Calco Commercial has leased and sold 408,170+/- square feet of industrial, flex, office and land in Q1 2019 comprising 24 transactions. Following are the notable Q1 2019 transactions: 2070 Newcomb Avenue, San Francisco (20,000 +/- sf – industrial/sale), 2600 Geneva Avenue, Daly City (12,000+/- sf – warehouse & 307,000+/- sf land/lease), 245-247 Utah Avenue, S. San Francisco (17,263/- sf warehouse/lease), and 615 Bayshore Boulevard, San Francisco (10,200+/- sf warehouse/lease). Calco Commercial is a leading industrial & commercial real estate firm with decades of experience in Landlord /Owner representation, and re-positioning assets into net leased properties with in-place income streams. Let us help make the most of your real estate properties and investments.

If you would like to discuss your real estate options, or would simply like more information related to current market conditions, please call our office a 415.970.0000, or directly contact one of our professionals.

Click here for the full Q1 Market Report 2019: Q1 2019 Industrial Market Report

Calco Commercial has leased and sold 1,112,761+/- square feet of industrial, flex, office and land in 2018 comprising 66 transactions, with 20 transactions totalling 409,070+/- square feet in Q4 alone. Following are the notable Q4 2018 transactions: 30 Tanforan Avenue, S. San Francisco (215,539 +/- sf – industrial/lot lease), 695 Minnesota Street, San Franicsco (25,000+/- sf – warehouse/lease), 350 Harbor Way, S. San Francisco (24,600+/- sf warehouse/sublease), and 301 Toland Street, San Francisco (36,000+/- sf warehouse/lease). Calco Commercial is a leading industrial & commercial real estate firm with decades of experience in Landlord /Owner representation, and repositioning assets into net leased properties with in-place income streams. Let us help make the most of your real estate properties and investments.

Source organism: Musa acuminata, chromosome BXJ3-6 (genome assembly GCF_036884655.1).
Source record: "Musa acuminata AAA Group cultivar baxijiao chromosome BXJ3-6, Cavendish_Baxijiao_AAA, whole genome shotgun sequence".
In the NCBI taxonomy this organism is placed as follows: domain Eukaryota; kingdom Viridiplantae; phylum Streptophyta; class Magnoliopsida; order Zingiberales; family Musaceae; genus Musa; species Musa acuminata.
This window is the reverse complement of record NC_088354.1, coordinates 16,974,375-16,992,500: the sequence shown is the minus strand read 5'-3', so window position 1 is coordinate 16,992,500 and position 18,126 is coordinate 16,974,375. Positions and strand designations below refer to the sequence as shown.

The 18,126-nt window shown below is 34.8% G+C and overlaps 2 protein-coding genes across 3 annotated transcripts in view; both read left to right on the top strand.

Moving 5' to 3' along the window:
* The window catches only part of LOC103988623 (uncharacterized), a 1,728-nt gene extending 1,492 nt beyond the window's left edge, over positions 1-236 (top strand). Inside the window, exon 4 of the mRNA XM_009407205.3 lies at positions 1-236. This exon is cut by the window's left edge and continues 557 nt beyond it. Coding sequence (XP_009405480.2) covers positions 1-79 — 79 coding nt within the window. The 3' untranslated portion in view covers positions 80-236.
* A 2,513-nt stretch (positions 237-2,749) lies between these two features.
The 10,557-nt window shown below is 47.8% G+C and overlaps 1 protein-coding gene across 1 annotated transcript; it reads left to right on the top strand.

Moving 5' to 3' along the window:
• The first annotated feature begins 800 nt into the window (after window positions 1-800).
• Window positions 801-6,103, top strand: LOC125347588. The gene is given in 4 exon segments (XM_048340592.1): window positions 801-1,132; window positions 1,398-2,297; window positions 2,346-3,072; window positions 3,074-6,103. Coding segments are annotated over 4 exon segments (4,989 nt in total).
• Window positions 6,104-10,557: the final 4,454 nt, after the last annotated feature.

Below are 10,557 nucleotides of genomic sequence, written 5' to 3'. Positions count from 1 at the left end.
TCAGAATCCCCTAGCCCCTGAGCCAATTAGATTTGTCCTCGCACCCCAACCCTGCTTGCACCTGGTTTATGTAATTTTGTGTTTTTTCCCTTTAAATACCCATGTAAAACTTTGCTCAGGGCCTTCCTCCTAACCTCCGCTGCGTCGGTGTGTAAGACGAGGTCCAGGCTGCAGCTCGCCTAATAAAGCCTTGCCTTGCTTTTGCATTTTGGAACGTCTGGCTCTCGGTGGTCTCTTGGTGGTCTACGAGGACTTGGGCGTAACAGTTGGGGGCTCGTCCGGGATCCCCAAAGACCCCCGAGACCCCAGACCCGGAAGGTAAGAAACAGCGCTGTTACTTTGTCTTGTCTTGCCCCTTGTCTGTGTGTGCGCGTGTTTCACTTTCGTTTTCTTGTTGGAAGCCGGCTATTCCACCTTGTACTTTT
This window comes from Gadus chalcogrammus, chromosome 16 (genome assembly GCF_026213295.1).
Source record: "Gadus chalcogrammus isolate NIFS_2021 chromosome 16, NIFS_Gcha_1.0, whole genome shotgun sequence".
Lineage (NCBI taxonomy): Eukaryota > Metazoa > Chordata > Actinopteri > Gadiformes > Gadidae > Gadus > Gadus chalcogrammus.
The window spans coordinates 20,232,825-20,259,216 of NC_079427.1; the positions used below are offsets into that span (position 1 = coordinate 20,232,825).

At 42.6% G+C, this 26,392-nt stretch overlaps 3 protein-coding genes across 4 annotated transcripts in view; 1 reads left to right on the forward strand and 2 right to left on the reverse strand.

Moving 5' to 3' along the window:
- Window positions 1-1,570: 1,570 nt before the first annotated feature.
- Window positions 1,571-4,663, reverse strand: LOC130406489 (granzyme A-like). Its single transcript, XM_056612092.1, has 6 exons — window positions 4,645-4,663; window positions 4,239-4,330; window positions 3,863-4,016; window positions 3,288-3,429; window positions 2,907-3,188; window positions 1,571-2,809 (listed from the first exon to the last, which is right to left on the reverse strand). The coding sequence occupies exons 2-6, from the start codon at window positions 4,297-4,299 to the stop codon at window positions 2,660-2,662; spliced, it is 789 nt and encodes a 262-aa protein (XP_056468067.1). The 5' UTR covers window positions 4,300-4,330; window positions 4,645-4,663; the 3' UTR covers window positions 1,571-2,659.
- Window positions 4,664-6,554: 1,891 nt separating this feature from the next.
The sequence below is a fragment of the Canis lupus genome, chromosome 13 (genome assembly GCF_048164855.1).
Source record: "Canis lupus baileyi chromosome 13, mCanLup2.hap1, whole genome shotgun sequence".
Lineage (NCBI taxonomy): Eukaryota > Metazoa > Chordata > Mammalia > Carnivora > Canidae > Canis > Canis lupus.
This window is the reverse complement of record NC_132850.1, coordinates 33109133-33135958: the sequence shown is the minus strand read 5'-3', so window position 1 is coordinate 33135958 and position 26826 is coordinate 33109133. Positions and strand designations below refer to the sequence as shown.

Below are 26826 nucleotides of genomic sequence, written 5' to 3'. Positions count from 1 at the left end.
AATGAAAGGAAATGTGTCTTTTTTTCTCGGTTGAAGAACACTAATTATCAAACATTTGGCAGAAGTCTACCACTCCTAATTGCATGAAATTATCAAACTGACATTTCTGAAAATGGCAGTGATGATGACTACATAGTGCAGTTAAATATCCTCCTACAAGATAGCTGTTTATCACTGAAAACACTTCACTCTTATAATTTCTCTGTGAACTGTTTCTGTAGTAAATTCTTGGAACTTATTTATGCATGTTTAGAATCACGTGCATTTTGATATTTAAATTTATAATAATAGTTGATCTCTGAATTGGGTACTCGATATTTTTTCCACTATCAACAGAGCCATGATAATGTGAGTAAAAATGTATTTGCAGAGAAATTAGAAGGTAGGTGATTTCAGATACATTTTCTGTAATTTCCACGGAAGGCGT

Click here for the full Q4 San Francisco/Peninsula Industrial Market Report:

Calco Commercial has recently sold both the 260 Shipley Street & 969 Folsom Street buildings. 260 Shipley Street is a two-story 3,750+/- square foot commercial building located in the SOMA with second floor office & ground floor warehouse. The property features skylights, private conference room, and a kitchenette in the office area and a drive-in roll-up entry for the warehouse.

969 Folsom Street is a 8,150+/- square foot commercial building located next door to 260 Shipley Street in the SOMA. 969 Folsom Street features 7,300+/- square feet of warehouse area with one drive-in loading door and 850+/- square feet of office with open and private areas and a kitchenette.

Calco Commercial specializes in the leasing and selling of commercial, office, industrial and NNN properties in and around San Francisco. If you have any questions about how to best re-position your asset in the Bay Area market, are a Tenant looking for space or have general market questions, call our office at 415.970.0000 and we can provide expert service.

With the ever present shift of brick & mortar retail to e-commerce, the recently completed 350K square foot “retail center” located at 945 Market Street may also undergoing a shift of its own. According to SocketSite, the developer Cypress Equities, “is now seeking approval to convert 47,522 square feet of the five-story building’s retail space into open floor office space.”